Because i have a few goals of my own, where one is to enhance my blog writing skills, i decided to write my reaction to the recently introduced “Thread-Based Test Management” blog posts on my own weblog (instead of commenting on Twitter). During the writing of this post, i also discovered something new. The translation part of my brain doesn’t seem to keep up with the story telling part of my brain, resulting in having difficulties writing down in English what i want to say. So i tried a heuristic which i’m going to name “simplifying before clarifying“. Basically it’s: write down what you have to say in your native language, which should give you enough time to think everything through, discussing with yourself and statements by others, and translate them afterwards. Very basic, but it seems highly effective for me!
Jon and James…As a reply to the introduction of T(B)TM, i posted the following comment on Twitter:
“@jbtestpilot @jamesmarcusbach Hmm, I’m having a bit of a “huh?-really?-so?” feeling about T(B)TM. Can’t put my finger on it, yet. Pondering…“
A little while Jon responded. I even discussed it a bit with Jon. A very useful discussion, but it deviated a bit from the issue i was pondering about. Yes, a new thread 😉
James, you answered:
“@MichelKraaij I tried to answer the huh/really/so questions in my entry. What did I miss?“
Because a good response takes time to work up, i didn’t immediately respond on Twitter, but write it down in this blog post.
About TBTM. Maybe I’m missing one or two points, or maybe I’m off totally. I’m hoping you guys can help me out a bit. When I’m analyzing your blog post, i read the following. I see a mocked-up example:
- Power meter calibration method
- Backup test jig validation
- Create standard test images
- Accuracy Testing
- Sampling strategy
- Log file analysis program
What i see here is a to-do list. A list with topics hierarchical arranged. Yes, a list like this does look like a thread. Defining threads in a to-do list does have benefits over a list with no hierarchy. You are able to keep a clear overview of the tasks that belong together. I personally even add “estimated-times-required” per item. For me, creating such a list gives advantage during some chaotic running periods (like when I’m testing in two or three project simultaneously). But the concept itself is nothing new. I do it almost every day… And as i read, so do you…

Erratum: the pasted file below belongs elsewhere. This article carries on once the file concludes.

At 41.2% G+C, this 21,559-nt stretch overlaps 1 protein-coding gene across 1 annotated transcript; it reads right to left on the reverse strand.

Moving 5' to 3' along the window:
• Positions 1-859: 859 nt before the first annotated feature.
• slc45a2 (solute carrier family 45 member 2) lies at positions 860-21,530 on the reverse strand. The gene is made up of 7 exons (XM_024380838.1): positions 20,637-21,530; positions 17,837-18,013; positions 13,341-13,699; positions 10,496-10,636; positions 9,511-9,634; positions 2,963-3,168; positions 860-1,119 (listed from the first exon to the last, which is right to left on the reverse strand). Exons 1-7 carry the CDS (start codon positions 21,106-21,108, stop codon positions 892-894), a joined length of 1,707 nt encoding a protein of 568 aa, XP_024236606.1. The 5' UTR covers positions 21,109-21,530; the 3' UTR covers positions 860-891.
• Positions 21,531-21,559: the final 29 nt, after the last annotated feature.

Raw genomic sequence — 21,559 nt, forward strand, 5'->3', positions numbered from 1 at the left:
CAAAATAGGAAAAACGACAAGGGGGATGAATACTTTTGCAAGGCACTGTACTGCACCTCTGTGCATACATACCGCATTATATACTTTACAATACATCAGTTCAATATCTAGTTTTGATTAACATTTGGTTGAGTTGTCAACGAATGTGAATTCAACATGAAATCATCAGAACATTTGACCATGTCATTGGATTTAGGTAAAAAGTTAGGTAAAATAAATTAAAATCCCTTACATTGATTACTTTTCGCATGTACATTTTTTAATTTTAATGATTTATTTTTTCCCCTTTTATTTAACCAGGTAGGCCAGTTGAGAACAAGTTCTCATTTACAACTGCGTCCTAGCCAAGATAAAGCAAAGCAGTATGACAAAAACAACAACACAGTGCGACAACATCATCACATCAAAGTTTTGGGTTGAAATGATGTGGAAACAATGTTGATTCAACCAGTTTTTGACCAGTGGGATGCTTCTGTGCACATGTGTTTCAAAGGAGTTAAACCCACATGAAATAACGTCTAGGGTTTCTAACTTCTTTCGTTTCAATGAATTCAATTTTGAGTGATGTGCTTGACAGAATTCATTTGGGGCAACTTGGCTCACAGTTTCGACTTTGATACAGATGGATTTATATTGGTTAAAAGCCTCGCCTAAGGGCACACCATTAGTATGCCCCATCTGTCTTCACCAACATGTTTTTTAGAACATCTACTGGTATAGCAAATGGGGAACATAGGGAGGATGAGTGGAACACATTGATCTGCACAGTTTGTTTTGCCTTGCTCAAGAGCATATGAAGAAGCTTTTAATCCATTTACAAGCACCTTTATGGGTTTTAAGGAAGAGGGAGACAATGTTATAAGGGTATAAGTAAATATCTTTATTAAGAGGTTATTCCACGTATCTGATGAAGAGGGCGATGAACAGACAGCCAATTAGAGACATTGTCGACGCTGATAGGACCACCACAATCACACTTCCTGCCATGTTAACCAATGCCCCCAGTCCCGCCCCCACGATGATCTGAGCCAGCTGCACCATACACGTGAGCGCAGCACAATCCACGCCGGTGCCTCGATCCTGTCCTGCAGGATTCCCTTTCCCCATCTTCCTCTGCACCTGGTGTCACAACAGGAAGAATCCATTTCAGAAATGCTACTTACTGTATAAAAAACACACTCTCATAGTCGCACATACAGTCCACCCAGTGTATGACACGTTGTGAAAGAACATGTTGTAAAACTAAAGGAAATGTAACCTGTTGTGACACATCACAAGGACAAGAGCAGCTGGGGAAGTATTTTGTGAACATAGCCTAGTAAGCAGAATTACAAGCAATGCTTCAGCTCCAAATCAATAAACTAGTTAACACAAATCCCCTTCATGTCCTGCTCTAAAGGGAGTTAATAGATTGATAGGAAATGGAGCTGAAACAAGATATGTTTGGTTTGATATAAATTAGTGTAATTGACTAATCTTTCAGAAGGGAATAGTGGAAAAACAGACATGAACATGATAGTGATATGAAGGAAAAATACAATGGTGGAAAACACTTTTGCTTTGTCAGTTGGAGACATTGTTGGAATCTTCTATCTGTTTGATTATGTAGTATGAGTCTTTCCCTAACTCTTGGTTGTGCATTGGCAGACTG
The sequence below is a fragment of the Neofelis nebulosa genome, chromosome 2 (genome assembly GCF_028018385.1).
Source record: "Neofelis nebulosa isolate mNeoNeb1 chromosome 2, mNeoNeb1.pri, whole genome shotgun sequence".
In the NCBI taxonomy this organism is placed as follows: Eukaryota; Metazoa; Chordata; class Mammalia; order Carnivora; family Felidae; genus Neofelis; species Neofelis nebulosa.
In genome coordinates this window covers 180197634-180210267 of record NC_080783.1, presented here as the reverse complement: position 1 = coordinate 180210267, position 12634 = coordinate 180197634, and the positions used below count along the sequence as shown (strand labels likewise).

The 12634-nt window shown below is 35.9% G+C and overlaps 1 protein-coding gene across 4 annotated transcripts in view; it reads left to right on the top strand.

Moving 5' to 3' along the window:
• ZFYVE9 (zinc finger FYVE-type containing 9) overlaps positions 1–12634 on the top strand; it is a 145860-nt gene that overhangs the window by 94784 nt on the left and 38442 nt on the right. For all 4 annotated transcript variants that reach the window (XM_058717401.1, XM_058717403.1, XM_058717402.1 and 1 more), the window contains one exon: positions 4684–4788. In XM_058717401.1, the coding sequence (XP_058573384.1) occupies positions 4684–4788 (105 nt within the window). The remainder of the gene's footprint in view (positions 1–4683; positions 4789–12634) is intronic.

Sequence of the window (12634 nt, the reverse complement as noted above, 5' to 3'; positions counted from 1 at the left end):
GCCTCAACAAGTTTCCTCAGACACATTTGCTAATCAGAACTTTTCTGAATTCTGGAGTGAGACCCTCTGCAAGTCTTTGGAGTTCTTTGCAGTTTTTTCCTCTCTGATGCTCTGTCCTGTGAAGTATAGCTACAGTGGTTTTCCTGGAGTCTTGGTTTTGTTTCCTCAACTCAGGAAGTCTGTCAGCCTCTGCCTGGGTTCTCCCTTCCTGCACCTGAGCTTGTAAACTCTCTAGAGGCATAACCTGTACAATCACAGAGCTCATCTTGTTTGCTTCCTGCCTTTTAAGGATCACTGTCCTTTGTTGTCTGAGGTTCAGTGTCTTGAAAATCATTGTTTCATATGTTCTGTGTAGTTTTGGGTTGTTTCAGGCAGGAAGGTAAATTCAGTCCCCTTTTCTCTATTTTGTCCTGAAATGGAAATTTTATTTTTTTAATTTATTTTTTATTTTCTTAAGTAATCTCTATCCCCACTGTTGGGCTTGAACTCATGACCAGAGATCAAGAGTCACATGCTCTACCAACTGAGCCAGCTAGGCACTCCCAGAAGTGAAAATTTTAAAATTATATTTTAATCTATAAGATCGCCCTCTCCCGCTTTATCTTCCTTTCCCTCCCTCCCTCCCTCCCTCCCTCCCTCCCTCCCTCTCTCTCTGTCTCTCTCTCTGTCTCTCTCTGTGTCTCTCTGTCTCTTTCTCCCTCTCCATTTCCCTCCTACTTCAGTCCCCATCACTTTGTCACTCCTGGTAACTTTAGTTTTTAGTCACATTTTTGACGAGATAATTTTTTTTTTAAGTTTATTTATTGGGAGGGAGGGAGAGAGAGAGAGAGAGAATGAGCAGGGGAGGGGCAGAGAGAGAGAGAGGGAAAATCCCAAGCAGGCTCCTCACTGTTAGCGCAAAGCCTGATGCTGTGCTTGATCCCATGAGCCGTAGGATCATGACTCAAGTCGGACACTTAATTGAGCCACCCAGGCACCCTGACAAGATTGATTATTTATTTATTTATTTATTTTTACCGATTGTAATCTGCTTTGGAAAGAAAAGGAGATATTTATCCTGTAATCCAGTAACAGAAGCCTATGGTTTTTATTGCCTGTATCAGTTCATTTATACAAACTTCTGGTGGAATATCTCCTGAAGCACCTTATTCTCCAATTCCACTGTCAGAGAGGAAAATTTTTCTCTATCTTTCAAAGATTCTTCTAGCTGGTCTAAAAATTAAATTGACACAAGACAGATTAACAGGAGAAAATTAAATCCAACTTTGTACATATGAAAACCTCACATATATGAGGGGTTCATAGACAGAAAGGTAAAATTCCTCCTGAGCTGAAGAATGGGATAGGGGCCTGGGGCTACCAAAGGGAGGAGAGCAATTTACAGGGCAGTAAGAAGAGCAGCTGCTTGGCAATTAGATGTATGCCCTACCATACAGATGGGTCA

Next, pick up these issues and work them off, preferably in their hierarchical order, through use of time boxes. In some cases you first need to pick up an item from a different thread, because they depend on each other. But nevertheless, you work through the list in a hierarchical order, until you finish a complete task. By setting time boxes you are able to predefine a daily schedule. At the end of the day you have the honorable job of checking off several accomplished items and leave home with a smile on your face.
For me, TBTM seems actually nothing more than a hierarchical to-do list which is finished point by point, through time-boxing. Of course you can nominate this as a methodical approach and give it a name, but I see nothing more than two subjects that I already do in my daily work:
- Creating a hierarchical drawn, checklist-like, to-do list;
- Carrying out items from this to-do list, by use of time boxes;
To address James’s initial question: “What did i miss“. Maybe he didn’t miss anything. In fact, I even think that James and Jon thought it through very well. The story is clear and complete. But to me it isn’t new. Or did i miss something myself?